Distressed and antiqued metal such as tin and copper can really give your arts and crafts projects, design features or decorating renovations a new and cool feature. These simple techniques can all be safely done at home and require basic household chemicals like bleach and vinegar. Just about any metal can be used too; it doesn’t have to be just tin and copper. Antiqued and distressed metal art can easily be done for your next big project and give you the perfect look.
There are several ways to begin distressing metal. The first of these methods is sanding or sandblasting. A small sandblaster, compressor and cage can be easily bought for under a few hundred dollars. On the other hand, if you’re looking for a minimal investment strategy, a copper scouring pad works well for distressing softer metals. Harder metals need rough sandpaper. A combination sanding block and sponge that allows wet sanding works extremely well for beginning the rusting or antiquing of coppers, tins and other soft metals as well as harder metal like steel and brass.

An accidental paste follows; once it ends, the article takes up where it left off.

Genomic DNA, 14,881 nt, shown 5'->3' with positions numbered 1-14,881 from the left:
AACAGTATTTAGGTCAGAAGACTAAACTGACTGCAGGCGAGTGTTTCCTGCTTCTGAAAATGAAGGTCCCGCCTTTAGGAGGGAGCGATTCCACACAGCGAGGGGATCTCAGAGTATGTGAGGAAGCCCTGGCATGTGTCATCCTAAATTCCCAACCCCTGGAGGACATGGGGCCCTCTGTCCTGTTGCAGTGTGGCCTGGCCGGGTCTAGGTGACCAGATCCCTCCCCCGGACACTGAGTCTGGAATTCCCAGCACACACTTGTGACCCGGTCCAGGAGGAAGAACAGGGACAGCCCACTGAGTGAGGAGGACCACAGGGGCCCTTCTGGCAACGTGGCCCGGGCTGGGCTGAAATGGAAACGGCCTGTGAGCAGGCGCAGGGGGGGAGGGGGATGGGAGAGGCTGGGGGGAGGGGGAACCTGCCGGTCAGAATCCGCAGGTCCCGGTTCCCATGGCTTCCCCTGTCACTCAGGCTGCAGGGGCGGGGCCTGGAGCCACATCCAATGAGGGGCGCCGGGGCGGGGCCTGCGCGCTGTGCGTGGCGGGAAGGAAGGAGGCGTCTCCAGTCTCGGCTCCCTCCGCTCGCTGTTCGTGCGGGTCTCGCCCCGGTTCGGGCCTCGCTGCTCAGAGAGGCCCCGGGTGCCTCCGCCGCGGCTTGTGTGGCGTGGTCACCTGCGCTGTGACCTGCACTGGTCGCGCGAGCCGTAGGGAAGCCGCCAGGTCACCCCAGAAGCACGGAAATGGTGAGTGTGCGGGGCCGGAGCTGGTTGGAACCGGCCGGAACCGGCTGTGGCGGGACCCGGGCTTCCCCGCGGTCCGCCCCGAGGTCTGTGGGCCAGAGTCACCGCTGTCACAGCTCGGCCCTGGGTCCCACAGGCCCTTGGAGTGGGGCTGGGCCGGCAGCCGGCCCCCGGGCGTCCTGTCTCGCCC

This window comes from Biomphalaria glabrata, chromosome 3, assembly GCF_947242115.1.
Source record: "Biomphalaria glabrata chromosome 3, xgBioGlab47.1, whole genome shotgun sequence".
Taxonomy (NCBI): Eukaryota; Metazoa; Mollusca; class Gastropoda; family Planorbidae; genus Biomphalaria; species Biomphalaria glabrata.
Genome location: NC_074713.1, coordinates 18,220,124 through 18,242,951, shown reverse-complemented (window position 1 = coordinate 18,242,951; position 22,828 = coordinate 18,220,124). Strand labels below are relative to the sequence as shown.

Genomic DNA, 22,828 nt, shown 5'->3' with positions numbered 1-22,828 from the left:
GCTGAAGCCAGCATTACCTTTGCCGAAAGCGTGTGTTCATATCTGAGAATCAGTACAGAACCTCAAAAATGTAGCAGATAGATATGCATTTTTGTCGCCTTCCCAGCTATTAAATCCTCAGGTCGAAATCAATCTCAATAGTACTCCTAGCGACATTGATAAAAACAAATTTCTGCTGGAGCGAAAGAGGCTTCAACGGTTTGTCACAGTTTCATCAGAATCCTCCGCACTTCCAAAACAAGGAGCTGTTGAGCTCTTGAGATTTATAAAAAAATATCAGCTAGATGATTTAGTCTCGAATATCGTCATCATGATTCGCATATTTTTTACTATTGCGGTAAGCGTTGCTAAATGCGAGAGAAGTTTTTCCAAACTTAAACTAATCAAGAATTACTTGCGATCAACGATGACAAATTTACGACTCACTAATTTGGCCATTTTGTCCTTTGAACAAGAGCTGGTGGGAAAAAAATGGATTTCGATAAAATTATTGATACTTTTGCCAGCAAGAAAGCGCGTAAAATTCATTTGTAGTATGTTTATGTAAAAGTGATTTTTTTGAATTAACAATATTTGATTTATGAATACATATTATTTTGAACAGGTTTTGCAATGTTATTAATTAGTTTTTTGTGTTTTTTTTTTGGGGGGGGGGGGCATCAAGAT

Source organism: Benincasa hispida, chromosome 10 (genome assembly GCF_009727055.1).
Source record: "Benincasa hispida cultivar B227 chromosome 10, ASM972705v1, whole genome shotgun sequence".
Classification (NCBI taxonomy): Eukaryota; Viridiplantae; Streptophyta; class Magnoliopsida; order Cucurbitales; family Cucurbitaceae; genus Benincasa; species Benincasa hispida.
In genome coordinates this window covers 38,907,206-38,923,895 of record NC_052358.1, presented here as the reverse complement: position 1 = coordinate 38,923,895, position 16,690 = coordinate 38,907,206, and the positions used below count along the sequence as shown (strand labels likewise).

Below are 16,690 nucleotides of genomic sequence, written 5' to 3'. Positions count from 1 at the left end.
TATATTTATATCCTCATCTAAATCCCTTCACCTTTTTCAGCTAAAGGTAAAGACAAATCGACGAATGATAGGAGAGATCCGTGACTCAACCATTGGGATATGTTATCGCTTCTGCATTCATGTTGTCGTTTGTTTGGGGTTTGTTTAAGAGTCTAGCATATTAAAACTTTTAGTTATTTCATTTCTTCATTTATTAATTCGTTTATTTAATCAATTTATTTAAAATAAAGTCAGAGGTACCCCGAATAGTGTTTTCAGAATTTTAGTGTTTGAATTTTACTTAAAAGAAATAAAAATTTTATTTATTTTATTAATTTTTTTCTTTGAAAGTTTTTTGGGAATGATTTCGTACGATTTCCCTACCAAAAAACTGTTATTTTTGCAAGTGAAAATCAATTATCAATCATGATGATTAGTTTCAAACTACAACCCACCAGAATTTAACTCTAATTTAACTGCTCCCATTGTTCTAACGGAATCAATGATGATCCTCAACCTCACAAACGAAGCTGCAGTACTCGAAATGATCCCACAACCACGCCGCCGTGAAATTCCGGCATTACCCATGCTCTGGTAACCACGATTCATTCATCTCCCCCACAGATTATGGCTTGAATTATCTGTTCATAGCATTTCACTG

The next method for distressing and antiquing tin and copper is to use heat. A simple handheld blowtorch works best. Heat can be concentrated on small sections to create darker impressions. In some cases the metal may melt or warp after prolonged flame. Different colors will result when this technique is applied to copper. With addition of various metal put into the direct flame and applied to a different metal, residual traces appear to create an even more beautiful array of color.
Antiquing and distressing tin and copper can also be done by using a tank of water and inducing a chemical oxidation (rust). This can be achieved by using salt water and baking soda for many tins. Electrolysis can be induced using a small 9v battery and a copper or aluminum rod submersed into the water. Connect one lead to the anode and the other to the distressed object. Leave submerged in the saltwater and baking soda solution longer for different effects.
Chemical antiquing involves submersing the tin or copper into a solution of bleach water or vinegar; even both mixed together produce different effects. Allow the items to be distressed soak in the solution for just a little while, rusting can quickly happen. Never use bleach or vinegar with electrolysis.
Any one technique or a combination of several-or all of them-will give you any number of desired effects ranging from simple distortion to complete aging and antiquing.